Revision, 1980–At the IFLA World Congress in Brussels, held in August 1977, the Standing Committee of the IFLA Section on Cataloguing made important new decisions in relation to IFLA’s programme of ISBDs. It was decided that all ISBD texts would be fixed to a life of five years, after which revision would be considered for all texts or for particular texts. As a result, the Standing Committee formed an ISBD Review Committee; it first met in 1981 to make plans for reviewing and revising the ISBDs.
110 The ISBDs were republished as follows: ISBD(M), ISBD(CM) and ISBD(NBM) in 1987, ISBD(S) in 1988, ISBD(CF) for computer files was published in 1990, ISBD(A) and ISBD(PM) in 1991, and ISBD(G) in 1992. By the end of the 1980s, the first general review project had been completed.
Thereafter, ISBD(CF) became ISBD(ER) for electronic resources, published in 1997.
In the early 1990s, the IFLA Section on Cataloguing with the cooperation of the Section on Classification and Indexing set up a Study Group on the Functional Requirements for Bibliographic Records (FRBR).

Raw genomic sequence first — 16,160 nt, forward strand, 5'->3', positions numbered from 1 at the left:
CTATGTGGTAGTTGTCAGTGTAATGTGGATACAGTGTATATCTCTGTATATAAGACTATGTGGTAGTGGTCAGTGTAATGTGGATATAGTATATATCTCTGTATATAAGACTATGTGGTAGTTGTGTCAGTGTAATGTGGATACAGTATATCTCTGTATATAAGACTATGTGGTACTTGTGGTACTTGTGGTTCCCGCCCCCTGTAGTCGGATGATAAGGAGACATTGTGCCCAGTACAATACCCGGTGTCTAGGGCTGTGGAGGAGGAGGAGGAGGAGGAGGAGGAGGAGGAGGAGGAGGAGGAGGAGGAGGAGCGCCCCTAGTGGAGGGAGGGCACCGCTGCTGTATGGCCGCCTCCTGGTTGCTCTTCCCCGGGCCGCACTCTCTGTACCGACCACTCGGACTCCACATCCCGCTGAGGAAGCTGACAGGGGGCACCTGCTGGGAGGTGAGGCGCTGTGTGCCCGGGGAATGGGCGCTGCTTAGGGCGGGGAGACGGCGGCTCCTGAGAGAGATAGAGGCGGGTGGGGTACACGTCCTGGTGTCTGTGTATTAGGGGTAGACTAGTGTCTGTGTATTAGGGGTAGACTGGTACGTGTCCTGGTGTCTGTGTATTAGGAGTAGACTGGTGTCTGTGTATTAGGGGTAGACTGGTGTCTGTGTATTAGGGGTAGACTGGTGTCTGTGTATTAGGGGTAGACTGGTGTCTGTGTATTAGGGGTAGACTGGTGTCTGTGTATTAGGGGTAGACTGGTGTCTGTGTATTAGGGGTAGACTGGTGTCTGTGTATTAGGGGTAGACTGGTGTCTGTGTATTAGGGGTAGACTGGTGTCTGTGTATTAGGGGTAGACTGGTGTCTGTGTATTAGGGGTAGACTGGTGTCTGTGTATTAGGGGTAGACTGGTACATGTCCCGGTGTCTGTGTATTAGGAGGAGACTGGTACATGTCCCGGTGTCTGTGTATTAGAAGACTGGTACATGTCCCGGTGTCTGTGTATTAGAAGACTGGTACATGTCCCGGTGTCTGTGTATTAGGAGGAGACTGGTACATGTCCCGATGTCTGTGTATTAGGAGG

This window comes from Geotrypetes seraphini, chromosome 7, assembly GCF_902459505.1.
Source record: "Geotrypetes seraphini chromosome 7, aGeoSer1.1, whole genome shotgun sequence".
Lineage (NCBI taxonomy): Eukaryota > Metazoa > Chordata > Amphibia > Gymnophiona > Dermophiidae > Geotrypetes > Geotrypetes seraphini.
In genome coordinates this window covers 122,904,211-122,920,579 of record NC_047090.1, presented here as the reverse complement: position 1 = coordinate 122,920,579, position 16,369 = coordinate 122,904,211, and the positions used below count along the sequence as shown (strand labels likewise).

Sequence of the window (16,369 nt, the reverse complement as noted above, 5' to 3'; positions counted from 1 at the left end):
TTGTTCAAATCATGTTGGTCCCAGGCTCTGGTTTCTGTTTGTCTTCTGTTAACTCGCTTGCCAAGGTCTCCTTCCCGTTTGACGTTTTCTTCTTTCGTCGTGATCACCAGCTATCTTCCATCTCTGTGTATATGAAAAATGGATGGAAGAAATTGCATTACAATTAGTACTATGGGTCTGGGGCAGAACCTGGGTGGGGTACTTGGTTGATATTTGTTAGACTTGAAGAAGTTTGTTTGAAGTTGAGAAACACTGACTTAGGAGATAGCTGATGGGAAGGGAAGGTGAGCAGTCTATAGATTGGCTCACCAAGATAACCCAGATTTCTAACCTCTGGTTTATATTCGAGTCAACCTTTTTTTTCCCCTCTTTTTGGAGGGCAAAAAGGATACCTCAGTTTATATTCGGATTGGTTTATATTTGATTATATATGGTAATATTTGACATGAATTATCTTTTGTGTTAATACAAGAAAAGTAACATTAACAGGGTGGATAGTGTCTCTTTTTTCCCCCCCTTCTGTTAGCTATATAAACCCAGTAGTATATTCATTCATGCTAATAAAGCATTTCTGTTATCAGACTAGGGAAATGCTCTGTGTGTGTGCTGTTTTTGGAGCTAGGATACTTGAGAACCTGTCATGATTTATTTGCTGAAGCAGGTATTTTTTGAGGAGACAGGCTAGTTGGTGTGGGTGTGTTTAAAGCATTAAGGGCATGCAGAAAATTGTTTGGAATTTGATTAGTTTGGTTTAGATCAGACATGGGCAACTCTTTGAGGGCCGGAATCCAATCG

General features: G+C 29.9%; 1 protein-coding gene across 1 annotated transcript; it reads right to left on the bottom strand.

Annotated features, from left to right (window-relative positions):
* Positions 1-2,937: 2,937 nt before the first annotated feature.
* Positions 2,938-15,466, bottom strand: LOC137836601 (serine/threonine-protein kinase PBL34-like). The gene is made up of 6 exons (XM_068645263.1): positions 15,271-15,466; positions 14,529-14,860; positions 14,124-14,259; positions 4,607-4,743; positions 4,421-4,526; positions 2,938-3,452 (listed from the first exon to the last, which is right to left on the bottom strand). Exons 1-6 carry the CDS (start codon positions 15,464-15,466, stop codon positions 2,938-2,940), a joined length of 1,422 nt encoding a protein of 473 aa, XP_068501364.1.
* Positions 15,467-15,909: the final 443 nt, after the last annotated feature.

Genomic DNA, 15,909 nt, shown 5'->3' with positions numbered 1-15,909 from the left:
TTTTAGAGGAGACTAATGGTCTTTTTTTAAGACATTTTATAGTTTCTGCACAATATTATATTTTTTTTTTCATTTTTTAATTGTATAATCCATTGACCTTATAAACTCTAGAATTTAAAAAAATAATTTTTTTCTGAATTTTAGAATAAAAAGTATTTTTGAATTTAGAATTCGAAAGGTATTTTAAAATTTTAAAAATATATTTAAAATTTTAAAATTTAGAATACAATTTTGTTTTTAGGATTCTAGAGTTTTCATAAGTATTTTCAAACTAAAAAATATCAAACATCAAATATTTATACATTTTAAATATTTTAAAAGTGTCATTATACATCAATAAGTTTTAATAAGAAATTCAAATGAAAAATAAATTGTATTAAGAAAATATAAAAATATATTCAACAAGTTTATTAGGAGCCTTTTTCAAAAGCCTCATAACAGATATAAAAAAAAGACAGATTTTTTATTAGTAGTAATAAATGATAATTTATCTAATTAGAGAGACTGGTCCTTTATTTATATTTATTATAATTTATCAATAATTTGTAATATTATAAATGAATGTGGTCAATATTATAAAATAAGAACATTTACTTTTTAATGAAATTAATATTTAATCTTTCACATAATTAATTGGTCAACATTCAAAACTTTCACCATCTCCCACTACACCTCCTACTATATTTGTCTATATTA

One immediate consequence of this development was the decision to suspend most revision work on the ISBDs while the FRBR Study Group pursued its charge to “recommend a basic level of functionality and basic data requirements for records created by national bibliographic agencies”. In 1998, the FRBR Study Group published its Final Report after its recommendations were approved by the IFLA Section on 120 Cataloguing's Standing Committee. At that time the ISBD Review Group was reconstituted to resume its traditional work. As expected, the IFLA Section on Cataloguing’s Standing Committee asked the ISBD Review Group to initiate a full-scale review of the ISBDs. The objective of this “second general review project” was to ensure conformity between the provisions of the ISBDs and the data requirements in FRBR for the “basic level national bibliographic record”.